- The Washington Times - Tuesday, October 3, 2006

JUPITER, Fla. — Ordinary voters and local officials alike here are stunned by former Rep. Mark Foley’s e-mail and instant-message exchanges with former congressional pages, and they detest the notion that his name will be linked to the area’s tranquil, conservative neighborhoods.

Janet Sheehan, a longtime resident of Jupiter, said she still has trouble believing a congressman — albeit one she didn’t vote for — would stoop to engaging in sexually suggestive conversations with minors. She questioned both the morals and sanity of the man at the center of a political maelstrom that she said has brought shame and ridicule to her community.

“He thought that he was above the law, that he was somehow privileged — beyond reproach,” she said.

Here in this community of sandy beaches, strip malls, gated communities, and golf courses, Jupiter residents who once considered Mr. Foley an asset on Capitol Hill now act with revulsion at his name.

“Generally, people had high regard for Mark [Foley],” said Bob Weisman, county administrator for Palm Beach County, which is in Florida’s 16th District.

Mr. Weisman said Mr. Foley was a dedicated lawmaker who often returned to the area while Congress was in session to attend local political meetings and converse with city officials. “So, of course, we were shocked and disappointed by his actions.”

“Several times he’s gone to bat for us,” noted Robert Minsky, the Democrat mayor of Port St. Lucie, recalling how Mr. Foley helped his city receive federal funding for a roads project and came through in the clutch when Port St. Lucie was battered by hurricanes Jeanne and Frances in recent years and needed federal assistance.

“We were having a hard time getting things loosened up” on Capitol Hill, Mr. Minsky said. “I went to Washington and explained to him that his constituents were hurting. He was there for us.”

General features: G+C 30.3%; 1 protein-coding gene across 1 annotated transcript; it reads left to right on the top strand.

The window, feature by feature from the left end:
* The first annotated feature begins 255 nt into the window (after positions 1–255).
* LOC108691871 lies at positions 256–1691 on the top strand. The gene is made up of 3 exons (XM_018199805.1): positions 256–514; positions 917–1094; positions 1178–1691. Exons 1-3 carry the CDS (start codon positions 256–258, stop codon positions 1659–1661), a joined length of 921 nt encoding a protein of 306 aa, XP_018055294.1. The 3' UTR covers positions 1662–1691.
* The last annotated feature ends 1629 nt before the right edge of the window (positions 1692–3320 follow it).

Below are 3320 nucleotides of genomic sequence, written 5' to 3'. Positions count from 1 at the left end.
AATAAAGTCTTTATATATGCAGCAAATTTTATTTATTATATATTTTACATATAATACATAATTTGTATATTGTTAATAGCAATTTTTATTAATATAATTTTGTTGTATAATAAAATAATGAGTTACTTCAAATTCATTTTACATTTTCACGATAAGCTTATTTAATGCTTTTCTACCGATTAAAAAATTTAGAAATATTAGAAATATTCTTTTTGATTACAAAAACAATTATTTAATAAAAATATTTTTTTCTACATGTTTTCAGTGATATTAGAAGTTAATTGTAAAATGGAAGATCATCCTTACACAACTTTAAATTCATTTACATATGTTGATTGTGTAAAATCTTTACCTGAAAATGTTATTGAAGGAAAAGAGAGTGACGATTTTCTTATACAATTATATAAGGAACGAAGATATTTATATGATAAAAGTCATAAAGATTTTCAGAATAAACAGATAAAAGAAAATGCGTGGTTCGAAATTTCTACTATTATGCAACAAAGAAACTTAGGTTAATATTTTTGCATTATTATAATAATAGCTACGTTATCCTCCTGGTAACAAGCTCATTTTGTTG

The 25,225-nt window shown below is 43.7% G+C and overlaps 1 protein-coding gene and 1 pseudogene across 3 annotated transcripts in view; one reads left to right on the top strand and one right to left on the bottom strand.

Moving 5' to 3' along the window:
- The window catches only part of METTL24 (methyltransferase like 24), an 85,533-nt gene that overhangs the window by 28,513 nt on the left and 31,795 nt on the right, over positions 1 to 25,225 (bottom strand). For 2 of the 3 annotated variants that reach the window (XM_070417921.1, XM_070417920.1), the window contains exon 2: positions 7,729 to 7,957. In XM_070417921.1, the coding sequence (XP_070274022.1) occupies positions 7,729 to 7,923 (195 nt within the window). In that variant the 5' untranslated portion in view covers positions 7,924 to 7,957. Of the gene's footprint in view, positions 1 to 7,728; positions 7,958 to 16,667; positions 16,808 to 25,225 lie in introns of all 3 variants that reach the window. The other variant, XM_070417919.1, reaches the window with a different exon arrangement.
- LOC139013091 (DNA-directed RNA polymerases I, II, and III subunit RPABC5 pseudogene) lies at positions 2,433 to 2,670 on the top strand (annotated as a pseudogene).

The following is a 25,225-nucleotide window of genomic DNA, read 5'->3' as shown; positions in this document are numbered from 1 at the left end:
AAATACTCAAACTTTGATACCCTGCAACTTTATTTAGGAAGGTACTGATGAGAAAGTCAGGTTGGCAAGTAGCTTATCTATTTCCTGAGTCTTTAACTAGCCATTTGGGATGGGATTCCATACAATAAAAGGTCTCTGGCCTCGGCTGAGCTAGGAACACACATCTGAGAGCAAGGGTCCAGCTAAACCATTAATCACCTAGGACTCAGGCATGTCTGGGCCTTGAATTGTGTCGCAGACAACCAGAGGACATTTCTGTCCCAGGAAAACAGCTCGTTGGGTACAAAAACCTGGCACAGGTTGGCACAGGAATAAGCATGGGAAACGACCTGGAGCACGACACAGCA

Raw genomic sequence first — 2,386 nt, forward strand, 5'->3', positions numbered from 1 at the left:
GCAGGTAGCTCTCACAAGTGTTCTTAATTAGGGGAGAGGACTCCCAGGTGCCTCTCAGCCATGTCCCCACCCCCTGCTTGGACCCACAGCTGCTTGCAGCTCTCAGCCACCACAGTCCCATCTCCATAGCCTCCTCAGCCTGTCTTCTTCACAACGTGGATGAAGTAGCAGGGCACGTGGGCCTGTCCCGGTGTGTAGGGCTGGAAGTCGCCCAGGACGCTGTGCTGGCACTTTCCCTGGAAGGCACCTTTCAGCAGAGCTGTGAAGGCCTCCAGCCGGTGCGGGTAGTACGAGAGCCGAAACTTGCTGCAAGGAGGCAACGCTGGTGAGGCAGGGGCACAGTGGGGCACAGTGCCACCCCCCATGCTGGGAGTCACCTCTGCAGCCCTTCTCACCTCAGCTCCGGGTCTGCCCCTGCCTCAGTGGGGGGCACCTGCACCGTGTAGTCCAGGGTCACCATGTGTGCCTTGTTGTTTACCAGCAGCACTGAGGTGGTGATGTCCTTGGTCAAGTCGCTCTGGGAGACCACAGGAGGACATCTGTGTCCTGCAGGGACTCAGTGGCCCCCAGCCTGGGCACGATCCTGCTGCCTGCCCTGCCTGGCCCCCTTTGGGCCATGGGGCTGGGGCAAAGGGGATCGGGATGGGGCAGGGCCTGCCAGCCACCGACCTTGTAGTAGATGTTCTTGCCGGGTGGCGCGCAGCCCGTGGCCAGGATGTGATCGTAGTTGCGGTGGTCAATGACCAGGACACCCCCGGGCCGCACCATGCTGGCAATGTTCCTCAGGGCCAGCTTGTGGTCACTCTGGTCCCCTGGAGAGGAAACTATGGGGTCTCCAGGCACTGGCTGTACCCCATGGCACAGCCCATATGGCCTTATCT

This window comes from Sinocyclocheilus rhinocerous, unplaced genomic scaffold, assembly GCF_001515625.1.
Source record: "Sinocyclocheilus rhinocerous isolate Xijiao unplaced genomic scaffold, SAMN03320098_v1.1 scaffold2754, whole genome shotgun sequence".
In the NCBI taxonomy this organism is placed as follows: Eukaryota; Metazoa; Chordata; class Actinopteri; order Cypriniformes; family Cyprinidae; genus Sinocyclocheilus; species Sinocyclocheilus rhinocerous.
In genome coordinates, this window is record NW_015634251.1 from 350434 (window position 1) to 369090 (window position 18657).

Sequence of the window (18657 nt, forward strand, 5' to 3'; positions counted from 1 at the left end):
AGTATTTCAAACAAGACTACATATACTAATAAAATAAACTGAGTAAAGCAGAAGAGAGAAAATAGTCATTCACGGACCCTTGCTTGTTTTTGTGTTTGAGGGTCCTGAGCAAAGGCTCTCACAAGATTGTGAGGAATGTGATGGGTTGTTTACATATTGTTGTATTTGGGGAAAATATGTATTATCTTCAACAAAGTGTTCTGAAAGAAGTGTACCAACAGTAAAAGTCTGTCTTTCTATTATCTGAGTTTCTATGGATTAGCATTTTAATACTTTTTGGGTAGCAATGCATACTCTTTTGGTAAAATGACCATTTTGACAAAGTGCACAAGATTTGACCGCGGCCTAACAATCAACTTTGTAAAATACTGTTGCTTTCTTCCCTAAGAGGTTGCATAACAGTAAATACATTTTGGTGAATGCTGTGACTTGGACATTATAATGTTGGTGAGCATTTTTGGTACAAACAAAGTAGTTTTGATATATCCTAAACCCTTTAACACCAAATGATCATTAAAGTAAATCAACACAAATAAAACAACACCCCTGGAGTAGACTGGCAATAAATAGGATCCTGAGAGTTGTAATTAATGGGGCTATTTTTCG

Not all politicians here share Mr. Minsky’s positive perception of Mr. Foley on handling matters locally.

Fort Pierce Mayor Robert Benton said the lawmaker had promised to help his community get the funds needed to expand the city’s federal courthouse, but never delivered, which he called curious considering that Mr. Foley owns a home just a quarter-mile from his own.

“I was told [by a Foley aide] he’d rather have his teeth pulled than attend a public meeting” in the district, Mr. Benton said. “After that, we said we could do without him and now I’m glad we did.”

Mr. Benton also noted that Mr. Foley’s race against Democratic challenger Tim Mahoney was “one of the dirtiest I’ve ever seen” with mudslinging from both sides of the aisle.

Jupiter resident Bill Sharp, a retired steelworker and lifelong Republican, said he didn’t like what he saw of either candidate before the Foley scandal broke and would likely cast his vote for the Republican replacement candidate, state Rep. Joe Negron. But Mr. Sharp’s faith in politics here was severely shaken by Mr. Foley’s behavior, he said.

“He betrayed the trust of a lot of people,” he said while eating at a popular restaurant along Jupiter’s main thoroughfare. Outdoor Cafe owner Shawn Cronin agreed.

“He seemed like he was a decent guy doing a good job,” said Mr. Cronin, shaking his head in disbelief.

“It makes you wonder how many more there are [in Washington] like him. Where are they lurking?”

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